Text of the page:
An executive order that will mass-pardon convictions for low-level marihuana possession was issued last October in Colorado, one of the first states in the US to fully decriminalize cannabis. All these pardons are expected to be granted within 90 days, pursuant to a bill passed in the Colorado House of Representatives just in time to go into effect before 2020 ended.
In this southwestern state, black communities have been systematically criminalized due to cannabis consumption while the new booming pot industry is overwhelmingly white. This constitutes another step backwards in social equality that must be stopped. The new regulatory measure seeks to reduce racial disparities and advance towards a long-awaited greater social equity by pardoning past criminal convictions and providing opportunities for those people who had to remain out of this industry since past marijuana-related offenses have permanently stood in their way to obtain licenses and be in a position to actively participate in this growing economic sector. Several local groups have long been denouncing this injustice since thousands of people were still paying for offences, such as low-level marijuana possession, that are no longer considered a crime today.
"There are too many people in Colorado" Governor Jared Polis explained "who have been followed by convictions for possession of small amounts of cannabis for personal use, something that is perfectly legal now, and this have prevented them from obtaining loans, leases, funds, licenses, jobs or mortgages." Therefore, it is essential for many communities to put an end to this situation and make some progress in human rights and take a step toward a fair system.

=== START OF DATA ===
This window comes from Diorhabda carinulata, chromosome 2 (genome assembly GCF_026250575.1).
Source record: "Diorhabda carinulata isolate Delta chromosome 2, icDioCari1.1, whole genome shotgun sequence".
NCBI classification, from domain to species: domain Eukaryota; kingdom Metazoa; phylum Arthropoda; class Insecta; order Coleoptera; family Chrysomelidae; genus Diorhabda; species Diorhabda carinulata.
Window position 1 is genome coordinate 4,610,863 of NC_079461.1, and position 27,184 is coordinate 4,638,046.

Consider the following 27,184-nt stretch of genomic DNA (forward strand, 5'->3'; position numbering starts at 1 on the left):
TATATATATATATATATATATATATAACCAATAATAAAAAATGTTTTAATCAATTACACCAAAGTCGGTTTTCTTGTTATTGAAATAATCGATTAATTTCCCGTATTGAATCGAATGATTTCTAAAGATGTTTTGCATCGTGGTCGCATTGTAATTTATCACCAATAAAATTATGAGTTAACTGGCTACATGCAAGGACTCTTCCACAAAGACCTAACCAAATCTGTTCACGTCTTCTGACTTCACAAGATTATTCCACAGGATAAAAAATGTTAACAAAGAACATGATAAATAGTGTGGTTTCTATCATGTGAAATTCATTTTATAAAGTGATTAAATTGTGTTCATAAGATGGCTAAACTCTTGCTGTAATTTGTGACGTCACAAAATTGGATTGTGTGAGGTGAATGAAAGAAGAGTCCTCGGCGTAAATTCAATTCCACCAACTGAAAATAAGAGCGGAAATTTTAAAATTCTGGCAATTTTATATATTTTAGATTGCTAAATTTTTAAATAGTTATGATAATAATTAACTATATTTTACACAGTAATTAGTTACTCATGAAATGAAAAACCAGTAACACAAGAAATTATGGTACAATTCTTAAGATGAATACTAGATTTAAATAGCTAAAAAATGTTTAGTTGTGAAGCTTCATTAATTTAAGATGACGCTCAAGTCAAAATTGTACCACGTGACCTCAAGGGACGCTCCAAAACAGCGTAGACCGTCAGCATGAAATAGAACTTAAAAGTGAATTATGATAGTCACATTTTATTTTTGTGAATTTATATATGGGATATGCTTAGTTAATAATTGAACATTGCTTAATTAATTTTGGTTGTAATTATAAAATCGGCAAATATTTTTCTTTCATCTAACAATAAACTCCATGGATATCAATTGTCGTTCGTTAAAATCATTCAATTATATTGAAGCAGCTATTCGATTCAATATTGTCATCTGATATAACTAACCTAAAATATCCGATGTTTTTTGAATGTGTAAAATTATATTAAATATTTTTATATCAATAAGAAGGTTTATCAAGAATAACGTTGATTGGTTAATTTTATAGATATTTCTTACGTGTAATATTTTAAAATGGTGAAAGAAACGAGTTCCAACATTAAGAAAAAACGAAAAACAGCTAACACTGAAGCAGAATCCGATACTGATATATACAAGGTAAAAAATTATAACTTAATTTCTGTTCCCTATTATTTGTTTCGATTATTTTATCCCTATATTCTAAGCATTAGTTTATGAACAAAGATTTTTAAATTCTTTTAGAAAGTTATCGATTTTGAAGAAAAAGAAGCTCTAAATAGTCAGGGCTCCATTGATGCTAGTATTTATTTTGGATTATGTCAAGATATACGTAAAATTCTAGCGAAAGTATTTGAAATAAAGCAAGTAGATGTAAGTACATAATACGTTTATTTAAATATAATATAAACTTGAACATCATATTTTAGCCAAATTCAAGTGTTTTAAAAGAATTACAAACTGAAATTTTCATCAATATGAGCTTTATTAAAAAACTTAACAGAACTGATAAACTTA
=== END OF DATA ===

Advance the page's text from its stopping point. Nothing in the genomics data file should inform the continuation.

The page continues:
This measure was necessary in order to restore and reverse an unjust situation and it has been seen by citizens as a first important step to put a stop to the social burden that inequity represents and to address access to new opportunities for people once and for all. The pardon is also considered as a symbolic action to formally recognize the existing systemic and institutional racism, and both the Black Cannabis Equity Initiative (BCEI) and the Colorado Black Round Table have publicly supported and celebrated the initiative. These two organizations had been long calling for a reform in this direction and had already sent a letter to governor Jared Polis asking to release all prisoners serving sentences for cannabis-related crimes before the signature of the bill was made effective.
Thus, the new law was expected to take effect in less than 90 days and thousands of Coloradans have already received the institutional pardon and the expungement of criminal records, opening the way to achieve the much needed and desired social equity in this state.